Monday, March 08, 2010

Eat More Vegetables with the No-Grain Diet

Dr. Joseph Mercola’s no-grain diet, in a way, is similar to a protein diet, but the no-grain diet is different due to its strong emphasis on vegetables. You’ll be making a big mistake if you focus solely on carbohydrate content as the measurement of a food, without considering the type of carbohydrate and its effect to your body.
Avoiding grains means avoiding simple carbohydrates to normalize your insulin levels. However, you don’t need to avoid complex carbohydrate foods that don’t trigger an insulin reaction because you’ll be missing out on vital nutrients. These complex carbohydrates come in the form of vegetables.
For Dr. Mercola, eating more vegetables is as important to a healthy nutrition plan as reducing/eliminating the consumption of grains and sugars, drinking more water, or consuming vitamins and omega-3 fats.
Studies show that eating vegetables help prevent cancer, lower blood pressure, and lower the risk of heart disease and stroke, among other health benefits.
But in the same way that not all carbohydrates are the same, vegetables are not created equal. While almost all vegetables are good, some are clearly far better, from a nutritional standpoint, than others, Dr. Mercola explains.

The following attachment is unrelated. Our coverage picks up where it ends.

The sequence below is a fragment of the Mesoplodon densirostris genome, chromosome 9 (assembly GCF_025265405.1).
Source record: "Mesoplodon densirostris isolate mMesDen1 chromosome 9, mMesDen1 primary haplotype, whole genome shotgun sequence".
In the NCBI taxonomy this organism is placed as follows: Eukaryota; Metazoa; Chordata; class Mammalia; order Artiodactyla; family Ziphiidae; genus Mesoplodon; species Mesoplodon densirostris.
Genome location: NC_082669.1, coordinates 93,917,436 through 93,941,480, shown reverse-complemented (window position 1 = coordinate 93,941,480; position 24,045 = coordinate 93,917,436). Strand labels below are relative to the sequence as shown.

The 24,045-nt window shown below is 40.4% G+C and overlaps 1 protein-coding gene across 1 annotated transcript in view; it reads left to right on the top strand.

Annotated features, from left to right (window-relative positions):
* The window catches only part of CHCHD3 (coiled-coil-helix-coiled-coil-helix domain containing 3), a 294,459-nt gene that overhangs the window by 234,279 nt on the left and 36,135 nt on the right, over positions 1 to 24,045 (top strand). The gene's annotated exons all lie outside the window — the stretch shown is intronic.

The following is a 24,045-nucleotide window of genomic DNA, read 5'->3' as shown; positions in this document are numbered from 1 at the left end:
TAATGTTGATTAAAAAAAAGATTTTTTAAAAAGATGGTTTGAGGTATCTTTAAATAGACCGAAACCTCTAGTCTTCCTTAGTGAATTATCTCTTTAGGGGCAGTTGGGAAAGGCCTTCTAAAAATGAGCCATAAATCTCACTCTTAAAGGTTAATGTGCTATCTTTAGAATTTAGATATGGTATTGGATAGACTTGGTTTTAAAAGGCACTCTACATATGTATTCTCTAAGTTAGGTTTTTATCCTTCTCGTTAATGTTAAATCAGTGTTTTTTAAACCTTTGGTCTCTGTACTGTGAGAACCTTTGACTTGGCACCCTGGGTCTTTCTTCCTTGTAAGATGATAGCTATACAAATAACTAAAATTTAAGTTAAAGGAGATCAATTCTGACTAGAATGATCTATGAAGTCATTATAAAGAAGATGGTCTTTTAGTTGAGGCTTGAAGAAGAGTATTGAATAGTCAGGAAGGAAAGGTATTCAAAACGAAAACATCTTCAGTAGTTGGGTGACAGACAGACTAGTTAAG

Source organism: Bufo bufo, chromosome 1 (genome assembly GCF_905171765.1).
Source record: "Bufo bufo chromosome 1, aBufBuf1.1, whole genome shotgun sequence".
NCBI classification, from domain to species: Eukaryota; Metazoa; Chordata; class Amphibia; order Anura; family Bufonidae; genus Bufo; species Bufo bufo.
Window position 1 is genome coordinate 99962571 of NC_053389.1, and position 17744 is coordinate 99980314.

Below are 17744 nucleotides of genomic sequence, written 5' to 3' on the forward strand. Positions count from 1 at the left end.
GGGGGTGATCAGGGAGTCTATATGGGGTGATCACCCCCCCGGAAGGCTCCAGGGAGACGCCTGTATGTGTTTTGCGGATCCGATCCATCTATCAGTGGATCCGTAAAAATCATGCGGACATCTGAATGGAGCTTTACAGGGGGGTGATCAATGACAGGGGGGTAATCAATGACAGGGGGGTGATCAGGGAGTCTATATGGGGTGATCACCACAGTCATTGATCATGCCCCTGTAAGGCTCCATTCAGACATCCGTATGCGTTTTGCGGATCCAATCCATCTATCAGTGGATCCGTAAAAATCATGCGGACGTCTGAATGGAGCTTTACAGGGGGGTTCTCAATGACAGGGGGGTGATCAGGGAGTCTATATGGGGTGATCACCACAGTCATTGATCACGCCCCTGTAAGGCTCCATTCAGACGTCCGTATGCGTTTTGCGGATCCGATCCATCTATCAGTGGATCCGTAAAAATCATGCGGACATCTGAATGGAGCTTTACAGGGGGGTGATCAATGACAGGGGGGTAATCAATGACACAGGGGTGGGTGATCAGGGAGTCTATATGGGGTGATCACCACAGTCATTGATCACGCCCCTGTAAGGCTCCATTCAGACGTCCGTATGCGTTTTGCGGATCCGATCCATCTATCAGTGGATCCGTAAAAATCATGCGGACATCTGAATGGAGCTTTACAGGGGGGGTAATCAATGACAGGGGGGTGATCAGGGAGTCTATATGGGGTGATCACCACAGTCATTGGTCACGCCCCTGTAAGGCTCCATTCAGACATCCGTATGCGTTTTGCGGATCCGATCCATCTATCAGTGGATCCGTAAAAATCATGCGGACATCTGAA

The rule of thumb for vegetables is the greener the better, though there are a few vegetables that are not green but are also very nutritious.
Here’s a list of Mercola’s highly recommended vegetables

Asparagus Endive
Avocado (actually a fruit) Escarole
Beet greens Fennel
Bok Choy Kale
Broccoli Kohlrabi
Brussel sprouts Lettuce (romaine, red leaf, green leaf)
Cabbage (green and red) Mustard greens
Cauliflower Onions
Celery Parsley
Chicory Peppers (green, red, yellow and hot)
Chinese cabbage Spinach
Chives Tomatoes (also a fruit)
Collard greens Turnips
Dandelion greens Zucchini

Avoid starchy vegetables like beets, carrots, eggplants, jicima, parsnips, peas, potatoes and winter squashes because they are high in carbohydrates.

It’s best to eat organic, locally-grown vegetables that are in season raw (as you should eat at least one-third of your food consumption raw). If you can’t find an organic farmer, make sure to carefully wash your vegetables and remove peels and cores to minimize your exposure to pesticides and other chemicals.
Juicing is an important component of the no-grain diet because it’s the easy, convenient and delicious way to regularly consume large amounts of nutrients – vitamins, minerals, enzymes and antioxidants – in a form that is easily digested, absorbed and assimilated by your body.
Whether you eat a salad or drink vegetable juice, there’s no doubt that vegetables are good for you. The no-grain diet puts a premium on vegetable consumption to help you get as healthy as you can possibly be.


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